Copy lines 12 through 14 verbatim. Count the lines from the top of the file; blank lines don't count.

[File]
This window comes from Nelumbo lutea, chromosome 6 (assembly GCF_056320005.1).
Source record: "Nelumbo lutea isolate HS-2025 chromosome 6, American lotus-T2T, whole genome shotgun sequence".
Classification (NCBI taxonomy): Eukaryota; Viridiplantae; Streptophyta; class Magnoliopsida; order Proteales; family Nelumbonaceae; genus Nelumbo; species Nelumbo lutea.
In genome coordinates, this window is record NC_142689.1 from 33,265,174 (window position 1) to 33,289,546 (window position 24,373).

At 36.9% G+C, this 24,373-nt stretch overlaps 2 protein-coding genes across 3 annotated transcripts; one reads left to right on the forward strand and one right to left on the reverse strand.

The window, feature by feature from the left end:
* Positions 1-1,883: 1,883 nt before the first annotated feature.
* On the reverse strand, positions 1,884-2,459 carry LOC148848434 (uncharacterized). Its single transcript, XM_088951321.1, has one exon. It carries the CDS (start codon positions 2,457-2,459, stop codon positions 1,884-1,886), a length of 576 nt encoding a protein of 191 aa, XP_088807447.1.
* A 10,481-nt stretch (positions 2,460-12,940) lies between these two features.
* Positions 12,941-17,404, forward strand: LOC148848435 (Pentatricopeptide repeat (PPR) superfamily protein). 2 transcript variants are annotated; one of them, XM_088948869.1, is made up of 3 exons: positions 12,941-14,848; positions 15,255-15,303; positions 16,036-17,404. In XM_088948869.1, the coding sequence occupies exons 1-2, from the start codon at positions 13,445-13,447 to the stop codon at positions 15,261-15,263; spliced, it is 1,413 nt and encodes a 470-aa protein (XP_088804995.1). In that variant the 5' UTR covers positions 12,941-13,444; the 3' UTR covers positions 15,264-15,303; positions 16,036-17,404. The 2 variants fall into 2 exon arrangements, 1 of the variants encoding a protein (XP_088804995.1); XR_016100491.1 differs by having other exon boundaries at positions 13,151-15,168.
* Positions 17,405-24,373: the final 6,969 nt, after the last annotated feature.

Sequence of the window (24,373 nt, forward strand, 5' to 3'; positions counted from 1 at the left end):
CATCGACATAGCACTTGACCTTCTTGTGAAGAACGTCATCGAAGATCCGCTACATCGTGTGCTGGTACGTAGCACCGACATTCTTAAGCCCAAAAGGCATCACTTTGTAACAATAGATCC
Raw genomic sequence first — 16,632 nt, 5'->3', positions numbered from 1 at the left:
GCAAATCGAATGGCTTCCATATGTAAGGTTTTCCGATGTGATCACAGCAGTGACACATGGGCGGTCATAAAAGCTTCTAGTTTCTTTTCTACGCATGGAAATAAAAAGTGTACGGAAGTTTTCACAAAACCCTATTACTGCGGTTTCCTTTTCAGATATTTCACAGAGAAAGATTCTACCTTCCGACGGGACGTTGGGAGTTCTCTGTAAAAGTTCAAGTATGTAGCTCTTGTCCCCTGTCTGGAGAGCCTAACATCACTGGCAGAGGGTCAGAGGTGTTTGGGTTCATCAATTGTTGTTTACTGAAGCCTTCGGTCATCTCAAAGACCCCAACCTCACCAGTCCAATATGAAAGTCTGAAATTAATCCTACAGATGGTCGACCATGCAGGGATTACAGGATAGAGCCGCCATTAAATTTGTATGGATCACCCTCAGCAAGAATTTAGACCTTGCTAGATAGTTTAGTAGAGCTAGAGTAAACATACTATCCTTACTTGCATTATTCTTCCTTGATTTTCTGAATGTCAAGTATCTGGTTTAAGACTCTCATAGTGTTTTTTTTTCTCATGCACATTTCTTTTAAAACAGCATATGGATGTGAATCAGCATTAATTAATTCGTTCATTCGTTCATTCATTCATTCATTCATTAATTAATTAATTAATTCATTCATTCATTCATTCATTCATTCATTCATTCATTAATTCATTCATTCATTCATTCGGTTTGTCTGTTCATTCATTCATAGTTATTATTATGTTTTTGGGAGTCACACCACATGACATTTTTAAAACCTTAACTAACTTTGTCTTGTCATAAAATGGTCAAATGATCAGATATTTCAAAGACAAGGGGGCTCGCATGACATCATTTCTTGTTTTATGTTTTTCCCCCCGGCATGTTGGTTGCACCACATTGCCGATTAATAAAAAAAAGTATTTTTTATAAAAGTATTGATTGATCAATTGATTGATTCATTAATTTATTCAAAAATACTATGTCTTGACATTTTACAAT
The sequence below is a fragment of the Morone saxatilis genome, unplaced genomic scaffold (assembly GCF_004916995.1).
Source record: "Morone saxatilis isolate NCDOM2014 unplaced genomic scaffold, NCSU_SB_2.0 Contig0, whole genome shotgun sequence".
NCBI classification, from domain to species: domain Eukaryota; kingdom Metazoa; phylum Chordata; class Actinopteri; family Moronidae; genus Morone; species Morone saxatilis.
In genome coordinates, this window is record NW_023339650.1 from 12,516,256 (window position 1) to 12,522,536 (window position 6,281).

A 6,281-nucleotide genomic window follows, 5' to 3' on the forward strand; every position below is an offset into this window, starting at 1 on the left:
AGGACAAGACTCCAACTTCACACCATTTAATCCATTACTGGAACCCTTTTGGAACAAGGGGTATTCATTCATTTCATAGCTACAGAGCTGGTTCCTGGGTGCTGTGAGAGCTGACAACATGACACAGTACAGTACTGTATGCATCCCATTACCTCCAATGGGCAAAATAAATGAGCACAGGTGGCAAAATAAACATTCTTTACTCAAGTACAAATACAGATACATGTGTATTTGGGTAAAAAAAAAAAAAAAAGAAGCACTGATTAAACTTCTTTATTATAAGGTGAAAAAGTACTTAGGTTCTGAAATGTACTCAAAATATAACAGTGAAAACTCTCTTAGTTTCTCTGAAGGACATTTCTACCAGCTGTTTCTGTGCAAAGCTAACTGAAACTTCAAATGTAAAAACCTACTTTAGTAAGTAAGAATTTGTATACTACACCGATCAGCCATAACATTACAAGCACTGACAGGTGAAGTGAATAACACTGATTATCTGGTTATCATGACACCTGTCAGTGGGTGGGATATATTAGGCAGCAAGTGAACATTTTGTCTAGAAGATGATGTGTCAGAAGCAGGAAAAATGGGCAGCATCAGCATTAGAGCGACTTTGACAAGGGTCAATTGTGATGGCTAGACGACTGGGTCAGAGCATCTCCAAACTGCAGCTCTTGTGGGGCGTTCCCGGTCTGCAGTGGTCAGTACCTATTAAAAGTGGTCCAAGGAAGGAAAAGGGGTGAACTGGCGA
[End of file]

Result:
Sequence of the window (24,373 nt, forward strand, 5' to 3'; positions counted from 1 at the left end):
CATCGACATAGCACTTGACCTTCTTGTGAAGAACGTCATCGAAGATCCGCTACATCGTGTGCTGGTACGTAGCACCGACATTCTTAAGCCCAAAAGGCATCACTTTGTAACAATAGATCC
Raw genomic sequence first — 16,632 nt, 5'->3', positions numbered from 1 at the left: